What Does a ULCC Delay Mean for WestJet Airlines Ltd.?

WestJet Airlines Ltd. (TSX:WJA) is learning the ropes of what it means to be a large airline.

WestJet is well known for operating an impressive network of domestic and cross-border routes and, more recently, adding trans-Atlantic routes. Adding those lucrative international routes were, in many ways, the evolution of the carrier that was once regarded as a discount carrier into a full-fledged airline.

Competition on trans-Atlantic routes is fierce, but the rewards are great. WestJet quickly learned those rules, as a slew of growing pains in the first few weeks saw planes delayed or rerouted multiple times.

As WestJet continued to push into the realm of intercontinental travel, WestJet also announced plans to create a ULCC (ultra-low-cost carrier) to capitalize on the growing domestic and cross-border market as well as act as a feeder airline for WestJet.

More fees, less service

ULCC airlines exist at the lower end of the airline industry and typically offer low fares that are offset by plenty of fees. Examples of this model include paying extra for cabin baggage, refreshments, seats with more space, entertainment options, and food; it’s even considering charging passengers a fee for the privilege of using the onboard lavatory.

ULCCs operate in abundance in both Europe and the U.S., where a string of densely populated cities all within a few hours’ flying time can be connected.

ULCCs haven’t really been an option in Canada until recently. The Canadian cities that could support a ULCC are, for the most part, several hours away, which would require larger planes, more crew, and higher costs.

By including cross-border traffic, however, a ULCC could establish hubs to draw in travelers from surrounding areas. One example is Buffalo, NY, which could, in theory, draw in passengers from the GTA, the Niagara region, and all of northwestern NY.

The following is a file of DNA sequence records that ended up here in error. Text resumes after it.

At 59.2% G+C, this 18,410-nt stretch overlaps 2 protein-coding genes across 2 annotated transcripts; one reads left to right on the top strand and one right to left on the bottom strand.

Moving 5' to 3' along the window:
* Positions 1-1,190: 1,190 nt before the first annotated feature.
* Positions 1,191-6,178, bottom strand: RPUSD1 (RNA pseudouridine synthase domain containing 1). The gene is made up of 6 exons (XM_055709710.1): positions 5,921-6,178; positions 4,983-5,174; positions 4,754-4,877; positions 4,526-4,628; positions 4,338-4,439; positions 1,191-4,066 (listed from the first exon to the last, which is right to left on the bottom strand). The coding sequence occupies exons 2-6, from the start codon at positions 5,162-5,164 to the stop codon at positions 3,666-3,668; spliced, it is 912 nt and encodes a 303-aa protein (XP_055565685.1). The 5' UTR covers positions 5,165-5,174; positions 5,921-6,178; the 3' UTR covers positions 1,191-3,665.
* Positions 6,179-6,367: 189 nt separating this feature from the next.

WestJet has earmarked the market size at nearly 10 million passengers.

The ULCC will have to wait

As intriguing an opportunity as that sounds for WestJet, the company recently followed up on the ULCC announcement, stating that the initial goal of setting up the ULCC by the end of this year will now be delayed until the second half of next year.

WestJet noted that despite the airline beginning to take the requisite steps to set up the ULCC, there was still a significant amount of work to be done. WestJet had initially planned to hire new crews to operate the fleet of 10 Boeing 737-800s and has already established the leadership team around the new airline and applied for the required air operator’s certificate.

Another wrinkle is the ongoing unionization effort at WestJet. Earlier this spring, WestJet pilots voted in favour of joining the Air Line Pilots Association, and unions representing other airline employee segments are in the process of appealing to WestJet employees as well.

While not directly impacted by the ULCC creation, the ongoing unionization movement will draw resources away from the ULCC venture.

What does this mean for WestJet investors?

WestJet, like much of the airline industry, remains a great investment opportunity. WestJet’s international venture is only just beginning, and the company hasn’t been coy about expanding into other markets — specifically Asia, which is underserved from a number of North American markets.

WestJet’s ULCC venture is a natural evolution of the company, and provided the routes for the new airline are not in direct competition with WestJet’s own domestic network, the ULCC should prove successful when it launches next year.

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Fool contributor Demetris Afxentiou has no position in any stocks mentioned.

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